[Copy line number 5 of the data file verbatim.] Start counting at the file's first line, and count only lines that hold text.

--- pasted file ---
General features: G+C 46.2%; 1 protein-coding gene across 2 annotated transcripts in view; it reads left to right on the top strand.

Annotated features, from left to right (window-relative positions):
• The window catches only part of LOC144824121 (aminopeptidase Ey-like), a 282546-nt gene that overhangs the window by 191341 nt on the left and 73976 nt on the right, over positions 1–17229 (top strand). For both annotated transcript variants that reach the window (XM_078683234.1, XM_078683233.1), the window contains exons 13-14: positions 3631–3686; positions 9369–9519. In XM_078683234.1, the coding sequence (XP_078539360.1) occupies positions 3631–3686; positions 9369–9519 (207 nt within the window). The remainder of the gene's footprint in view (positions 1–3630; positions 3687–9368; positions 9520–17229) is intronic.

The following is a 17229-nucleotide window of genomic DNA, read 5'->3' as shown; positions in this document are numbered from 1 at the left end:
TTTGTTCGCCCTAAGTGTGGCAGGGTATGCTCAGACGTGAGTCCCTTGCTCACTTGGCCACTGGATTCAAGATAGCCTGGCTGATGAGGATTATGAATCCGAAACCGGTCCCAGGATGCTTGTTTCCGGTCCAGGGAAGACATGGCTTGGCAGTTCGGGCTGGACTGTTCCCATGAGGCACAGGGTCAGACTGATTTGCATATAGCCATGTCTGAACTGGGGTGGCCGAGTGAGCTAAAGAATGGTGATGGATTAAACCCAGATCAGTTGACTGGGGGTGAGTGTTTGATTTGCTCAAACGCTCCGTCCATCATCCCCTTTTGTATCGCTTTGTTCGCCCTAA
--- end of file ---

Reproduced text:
TTTGTTCGCCCTAAGTGTGGCAGGGTATGCTCAGACGTGAGTCCCTTGCTCACTTGGCCACTGGATTCAAGATAGCCTGGCTGATGAGGATTATGAATCCGAAACCGGTCCCAGGATGCTTGTTTCCGGTCCAGGGAAGACATGGCTTGGCAGTTCGGGCTGGACTGTTCCCATGAGGCACAGGGTCAGACTGATTTGCATATAGCCATGTCTGAACTGGGGTGGCCGAGTGAGCTAAAGAATGGTGATGGATTAAACCCAGATCAGTTGACTGGGGGTGAGTGTTTGATTTGCTCAAACGCTCCGTCCATCATCCCCTTTTGTATCGCTTTGTTCGCCCTAA